—Tamara Payne-Alex, First Unitarian Church of San Jose, California
As I read Mark Morrison-Reed's The Selma Awakening, I found myself shedding tears as I relived the events of 1965. Unitarian Universalists, civil rights activists, anyone alive in those turbulent times, and those yet to be born will find themselves caught up in these vivid recollections of those critical days. The book includes insights, anecdotes, and personal stories—and it acknowledges for the first time key contributors to the success of the march from Selma to Montgomery. In particular, the section on women and the march elaborates on the under-reported story of women in the struggle for civil rights, and the broader ongoing struggle for women's liberation. Perhaps this book has been waiting for a scholar who identifies as both African American and Unitarian Universalist to do the diligent research required and bring the story of Selma to light.
—Rev. Orloff Miller, witness to the attack that killed Rev. James Reeb in Selma in 1965
Mark Morrison-Reed has produced a magnificent book that provides so much depth, background, tears, and hope. It will have a profound impact on our ministers, congregations, boards, and denominational committees. It is inspiriting and needed!
—Rev. Clark Olsen, witness to the attack that killed Rev. James Reeb in Selma in 1965
Here is the first full, nuanced story of Unitarian Universalist involvement in the Selma voting rights campaign. Mark Morrison-Reed gives a detailed recounting of the events of 1965, and much more. He also tells of the preceding issues and faltering forward steps leading to our participation, and the tensions in Unitarian Universalism deriving from hundreds of ministers and lay people being radicalized by their involvement. Both our achievements and our limitations are clearer by the final page.
—Rev. Gordon Gibson, founding member, Living Legacy Project
Those of us who are concerned about the UUA's future should resolve to integrate Mark Morrison-Reed's impassioned scholarship in recounting our Selma past into our lifetime learning curricula. Young and old alike must read and deeply reflect on the content (including footnotes) of this amazing book.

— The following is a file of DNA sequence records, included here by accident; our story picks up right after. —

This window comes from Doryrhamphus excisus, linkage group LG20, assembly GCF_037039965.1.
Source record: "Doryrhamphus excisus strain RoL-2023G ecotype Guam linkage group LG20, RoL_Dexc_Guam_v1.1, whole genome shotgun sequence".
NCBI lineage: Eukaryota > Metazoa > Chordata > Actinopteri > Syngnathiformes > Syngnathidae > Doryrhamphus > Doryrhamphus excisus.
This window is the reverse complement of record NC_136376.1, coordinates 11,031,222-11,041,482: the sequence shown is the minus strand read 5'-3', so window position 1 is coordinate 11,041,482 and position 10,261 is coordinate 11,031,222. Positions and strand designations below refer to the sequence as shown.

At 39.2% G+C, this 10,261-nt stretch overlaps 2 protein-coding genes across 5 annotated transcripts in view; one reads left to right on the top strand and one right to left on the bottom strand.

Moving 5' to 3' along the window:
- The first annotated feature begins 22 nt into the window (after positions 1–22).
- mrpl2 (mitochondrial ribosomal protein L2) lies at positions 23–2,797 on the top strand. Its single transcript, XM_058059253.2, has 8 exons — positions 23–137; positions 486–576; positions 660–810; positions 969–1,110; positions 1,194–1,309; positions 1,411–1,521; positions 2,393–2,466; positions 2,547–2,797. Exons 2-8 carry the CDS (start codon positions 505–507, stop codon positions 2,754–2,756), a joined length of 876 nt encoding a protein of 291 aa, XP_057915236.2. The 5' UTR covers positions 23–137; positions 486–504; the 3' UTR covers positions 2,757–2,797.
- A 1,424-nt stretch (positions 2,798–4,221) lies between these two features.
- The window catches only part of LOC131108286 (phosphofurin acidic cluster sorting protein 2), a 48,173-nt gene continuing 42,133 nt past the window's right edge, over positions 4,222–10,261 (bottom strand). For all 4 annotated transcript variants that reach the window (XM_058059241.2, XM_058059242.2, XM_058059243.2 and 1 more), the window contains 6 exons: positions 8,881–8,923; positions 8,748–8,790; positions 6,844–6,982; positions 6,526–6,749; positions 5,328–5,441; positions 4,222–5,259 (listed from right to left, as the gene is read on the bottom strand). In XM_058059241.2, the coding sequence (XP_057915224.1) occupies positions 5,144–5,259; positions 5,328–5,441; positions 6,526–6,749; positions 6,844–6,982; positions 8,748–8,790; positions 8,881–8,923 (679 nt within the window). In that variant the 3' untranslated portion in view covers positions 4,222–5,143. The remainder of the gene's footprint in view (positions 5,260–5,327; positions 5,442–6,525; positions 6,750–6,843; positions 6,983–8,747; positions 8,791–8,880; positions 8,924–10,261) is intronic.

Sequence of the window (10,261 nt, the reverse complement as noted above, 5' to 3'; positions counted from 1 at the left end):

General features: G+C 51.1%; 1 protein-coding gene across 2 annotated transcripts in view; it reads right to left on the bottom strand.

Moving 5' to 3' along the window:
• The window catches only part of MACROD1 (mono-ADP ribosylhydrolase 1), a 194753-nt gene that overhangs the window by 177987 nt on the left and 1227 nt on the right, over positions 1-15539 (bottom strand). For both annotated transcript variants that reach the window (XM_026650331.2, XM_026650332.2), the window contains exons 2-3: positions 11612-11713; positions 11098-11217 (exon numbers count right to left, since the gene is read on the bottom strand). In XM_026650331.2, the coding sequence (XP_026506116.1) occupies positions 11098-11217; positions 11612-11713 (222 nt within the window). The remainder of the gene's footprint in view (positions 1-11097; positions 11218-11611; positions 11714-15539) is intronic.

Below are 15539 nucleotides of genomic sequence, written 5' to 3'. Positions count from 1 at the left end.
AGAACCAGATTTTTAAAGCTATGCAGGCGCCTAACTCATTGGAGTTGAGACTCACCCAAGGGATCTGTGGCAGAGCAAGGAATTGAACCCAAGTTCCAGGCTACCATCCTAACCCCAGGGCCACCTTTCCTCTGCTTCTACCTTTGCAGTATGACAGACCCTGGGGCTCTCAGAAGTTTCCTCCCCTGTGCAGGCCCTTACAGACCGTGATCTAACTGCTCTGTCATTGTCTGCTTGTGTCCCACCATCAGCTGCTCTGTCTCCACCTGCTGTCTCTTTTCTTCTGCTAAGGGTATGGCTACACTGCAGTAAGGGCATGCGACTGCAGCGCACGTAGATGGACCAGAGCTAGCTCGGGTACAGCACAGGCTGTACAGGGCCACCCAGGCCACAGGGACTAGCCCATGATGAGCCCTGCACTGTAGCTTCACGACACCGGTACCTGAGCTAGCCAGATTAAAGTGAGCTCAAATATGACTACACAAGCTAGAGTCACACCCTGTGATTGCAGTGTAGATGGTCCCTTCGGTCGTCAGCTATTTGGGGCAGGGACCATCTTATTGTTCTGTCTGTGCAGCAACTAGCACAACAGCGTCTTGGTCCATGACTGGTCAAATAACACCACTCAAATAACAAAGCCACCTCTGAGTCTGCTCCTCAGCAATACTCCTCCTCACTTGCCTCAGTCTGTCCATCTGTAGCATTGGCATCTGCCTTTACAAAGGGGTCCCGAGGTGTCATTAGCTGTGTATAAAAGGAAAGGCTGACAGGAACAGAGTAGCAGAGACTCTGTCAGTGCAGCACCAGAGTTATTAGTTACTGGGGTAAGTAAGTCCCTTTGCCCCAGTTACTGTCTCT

—Denise Taft Davidoff, former moderator of the Unitarian Universalist Association
Selma changed the United States, and Selma changed Unitarian Universalism. Mark Morrison-Reed tells the story in exquisite detail, tracing the hundred-year history and the interdependent web of relationships that led hundreds of Unitarian Universalists to march for justice in Selma. In a work of scholarly depth and heartfelt passion, Morrison-Reed gives voice to both his admiration for the achievements of Unitarian Universalists and his anguish at our shortcomings, inviting all of us align our values in practice with our espoused values.
—Dan McKanan, Ralph Waldo Emerson Unitarian Universalist Association Senior Lecturer in Divinity, Harvard Divinity School
Mark Morrison-Reed's engaging study of two liberal religious traditions' responses to Selma and the civil rights movement deftly excavates the gap between their espoused religious values and lived-out practices. Along the way, Morrison-Reed uncovers untold stories, eyewitness accounts of James Reeb's murder and its aftermath, sermons, articles and actions that trace a shift in thinking among Unitarians and Universalist ministers, lay people, and denominational leaders. This is a long needed and carefully researched contribution to American religious history.
—Nicole Kirk, Frank and Alice Southworth Schulman Professor of Unitarian Universalist History, Meadville Lombard Theological School